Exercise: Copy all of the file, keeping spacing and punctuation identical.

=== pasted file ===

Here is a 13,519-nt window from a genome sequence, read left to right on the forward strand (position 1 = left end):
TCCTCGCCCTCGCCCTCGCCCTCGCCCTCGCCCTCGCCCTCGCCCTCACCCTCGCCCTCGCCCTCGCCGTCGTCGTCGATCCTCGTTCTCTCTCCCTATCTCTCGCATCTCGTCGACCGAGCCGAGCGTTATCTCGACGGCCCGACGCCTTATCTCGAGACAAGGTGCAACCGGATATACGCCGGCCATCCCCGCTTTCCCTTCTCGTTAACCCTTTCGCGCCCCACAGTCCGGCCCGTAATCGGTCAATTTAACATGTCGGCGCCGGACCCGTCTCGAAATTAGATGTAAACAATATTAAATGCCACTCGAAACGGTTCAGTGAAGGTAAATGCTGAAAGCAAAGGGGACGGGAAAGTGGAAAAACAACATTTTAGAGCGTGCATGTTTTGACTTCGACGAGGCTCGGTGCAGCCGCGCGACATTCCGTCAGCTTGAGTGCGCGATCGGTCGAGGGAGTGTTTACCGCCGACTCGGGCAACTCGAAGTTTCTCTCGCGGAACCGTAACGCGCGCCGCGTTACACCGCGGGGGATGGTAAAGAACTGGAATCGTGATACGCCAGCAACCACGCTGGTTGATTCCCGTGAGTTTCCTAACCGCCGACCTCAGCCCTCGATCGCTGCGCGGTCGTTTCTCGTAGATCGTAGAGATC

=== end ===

Here is a 13,519-nt window from a genome sequence, read left to right on the forward strand (position 1 = left end):
TCCTCGCCCTCGCCCTCGCCCTCGCCCTCGCCCTCGCCCTCGCCCTCACCCTCGCCCTCGCCCTCGCCGTCGTCGTCGATCCTCGTTCTCTCTCCCTATCTCTCGCATCTCGTCGACCGAGCCGAGCGTTATCTCGACGGCCCGACGCCTTATCTCGAGACAAGGTGCAACCGGATATACGCCGGCCATCCCCGCTTTCCCTTCTCGTTAACCCTTTCGCGCCCCACAGTCCGGCCCGTAATCGGTCAATTTAACATGTCGGCGCCGGACCCGTCTCGAAATTAGATGTAAACAATATTAAATGCCACTCGAAACGGTTCAGTGAAGGTAAATGCTGAAAGCAAAGGGGACGGGAAAGTGGAAAAACAACATTTTAGAGCGTGCATGTTTTGACTTCGACGAGGCTCGGTGCAGCCGCGCGACATTCCGTCAGCTTGAGTGCGCGATCGGTCGAGGGAGTGTTTACCGCCGACTCGGGCAACTCGAAGTTTCTCTCGCGGAACCGTAACGCGCGCCGCGTTACACCGCGGGGGATGGTAAAGAACTGGAATCGTGATACGCCAGCAACCACGCTGGTTGATTCCCGTGAGTTTCCTAACCGCCGACCTCAGCCCTCGATCGCTGCGCGGTCGTTTCTCGTAGATCGTAGAGATC